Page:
Thursday, March 10, 2005


Several years ago my eight-year-old daughter received her first bicycle from Santa Claus. For several weeks after Christmas, she loved riding it around the block. After that, it mostly just sat in the garage. Occasionally, I would try to get her to ride without training wheels. The episodes always ended up with her mad at me.

Last Christmas my five-year-old daughter received her first bicycle from Santa Claus. She pretty much duplicated the behavior of her older sister. It was great for a few weeks, and then it sat in the garage.

Sunday, my wife suggested that we walk over to the girl’s elementary school and ride bikes. My oldest daughter resisted at first, but she eventually agreed to go. When we got there, I took her training wheels off her bike, held her up by the seat, gave her a gentle push, and off she went; it was like she had been riding her whole life.

My five-year-old then demanded that I take the training wheels off of her bike and let her ride without them. I didn’t think she was ready to ride without them, but I agreed to let her try. For the next thirty minutes, I ran around the playground holding on to the seat of her bike and occasionally letting go. Just as soon as I let go, she would quit peddling and crash, then she would cry, then she would yell at me that I wasn’t doing it right. We finally decided that enough was enough and we went home.

On the way home, she complained to us that her ears were really hurting. She had been fighting a cold all week, so my wife took her to the urgent care center at our doctor. The doctor confirmed that both ears were infected and she needed to start taking antibiotics.

After getting back home she begged me to take her back to the school and try again. I was sure I was wasting my time, but how could I say no to my little girl right after she got back from the doctor.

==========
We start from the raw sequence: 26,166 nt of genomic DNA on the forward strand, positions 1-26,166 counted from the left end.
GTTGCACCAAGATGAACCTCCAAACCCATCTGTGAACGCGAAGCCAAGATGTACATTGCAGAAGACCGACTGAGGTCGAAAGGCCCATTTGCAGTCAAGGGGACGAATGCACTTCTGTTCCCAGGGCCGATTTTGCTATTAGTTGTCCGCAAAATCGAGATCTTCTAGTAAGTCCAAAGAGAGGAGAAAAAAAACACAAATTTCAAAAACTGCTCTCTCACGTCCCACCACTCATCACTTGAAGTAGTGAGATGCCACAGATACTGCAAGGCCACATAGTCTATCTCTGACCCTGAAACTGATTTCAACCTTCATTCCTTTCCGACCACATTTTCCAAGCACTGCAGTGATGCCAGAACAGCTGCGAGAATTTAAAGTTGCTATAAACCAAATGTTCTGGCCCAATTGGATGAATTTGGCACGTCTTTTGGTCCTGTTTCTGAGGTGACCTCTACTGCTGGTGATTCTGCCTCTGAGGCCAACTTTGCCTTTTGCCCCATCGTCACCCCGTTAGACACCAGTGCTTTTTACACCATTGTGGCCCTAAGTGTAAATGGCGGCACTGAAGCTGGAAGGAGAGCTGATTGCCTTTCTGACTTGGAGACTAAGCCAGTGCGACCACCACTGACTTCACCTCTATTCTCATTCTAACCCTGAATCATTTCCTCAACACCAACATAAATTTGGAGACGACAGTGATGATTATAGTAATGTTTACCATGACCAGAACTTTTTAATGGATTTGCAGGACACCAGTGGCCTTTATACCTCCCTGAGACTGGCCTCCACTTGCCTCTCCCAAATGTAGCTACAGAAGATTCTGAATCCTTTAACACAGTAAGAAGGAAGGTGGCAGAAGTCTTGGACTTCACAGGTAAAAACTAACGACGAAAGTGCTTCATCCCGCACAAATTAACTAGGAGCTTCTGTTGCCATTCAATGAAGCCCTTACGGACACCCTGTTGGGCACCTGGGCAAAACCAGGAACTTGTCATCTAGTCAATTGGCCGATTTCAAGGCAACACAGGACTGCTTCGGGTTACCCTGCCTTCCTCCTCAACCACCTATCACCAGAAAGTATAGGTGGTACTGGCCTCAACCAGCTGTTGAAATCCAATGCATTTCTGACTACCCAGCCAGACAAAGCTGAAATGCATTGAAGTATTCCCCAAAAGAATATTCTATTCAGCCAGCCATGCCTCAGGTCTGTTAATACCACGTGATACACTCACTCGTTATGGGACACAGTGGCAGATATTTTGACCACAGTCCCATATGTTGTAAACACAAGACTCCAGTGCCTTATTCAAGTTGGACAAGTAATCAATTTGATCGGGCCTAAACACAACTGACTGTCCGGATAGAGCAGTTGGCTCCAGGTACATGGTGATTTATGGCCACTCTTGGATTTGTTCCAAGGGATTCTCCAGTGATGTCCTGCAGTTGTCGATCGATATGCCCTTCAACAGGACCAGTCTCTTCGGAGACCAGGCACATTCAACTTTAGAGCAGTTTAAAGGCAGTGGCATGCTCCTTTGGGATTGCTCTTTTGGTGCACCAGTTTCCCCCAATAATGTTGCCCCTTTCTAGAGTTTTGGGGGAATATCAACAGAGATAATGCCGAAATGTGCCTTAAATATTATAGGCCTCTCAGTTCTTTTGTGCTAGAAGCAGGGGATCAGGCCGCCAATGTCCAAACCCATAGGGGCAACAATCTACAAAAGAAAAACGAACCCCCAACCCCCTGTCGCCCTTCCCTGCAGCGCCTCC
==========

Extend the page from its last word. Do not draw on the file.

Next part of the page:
The first several tries ended up like all of the ones earlier in the day. Time after time, I told her to keep pedaling and time after time she panicked and fell down. Just when I was ready to give up again, she finally kept pedaling, and off she went, head first into a water fountain. With her face covered with tears, snot flowing out of her nose, she got back on the bike and demanded to do it again. For most of the rest of the afternoon, she seemed to have an unnatural ability to hit the most unlikely obstacle. Once, she ran into the basketball goal pole so hard it sounded like a huge bell. Each time she would cry, wipe the snot from her nose, and get back on the bike to do it again. By the end of the day, she could stop and start by herself.

I think I need to make sure I keep her pointed in the right direction for the next few years. However, this week at least, I am one proud marine.


Buz said...

While it probably seems like a hundred years away, it won't be long until that bike turns into a car. I'd be especially careful of the younger one (;

Hammertime said...

That is, indeed, Rudy-esque. My personal experience was somewhat mother kept shoving me down a hill on the bike till I quit all bloody and bruised. I figured it out later with a gentler approach.
Buz is right about the 'watch out', especially with that kind of tenacity. The future will be exciting, that's for sure!

Derek Simmons said...


Thanks for telling a great story, and for reminding this old (Navy) guy that both he and his girls remembered the thrill of ultimate "two-wheeler" victory long after the agony--with bruises-of defeat was forgotten.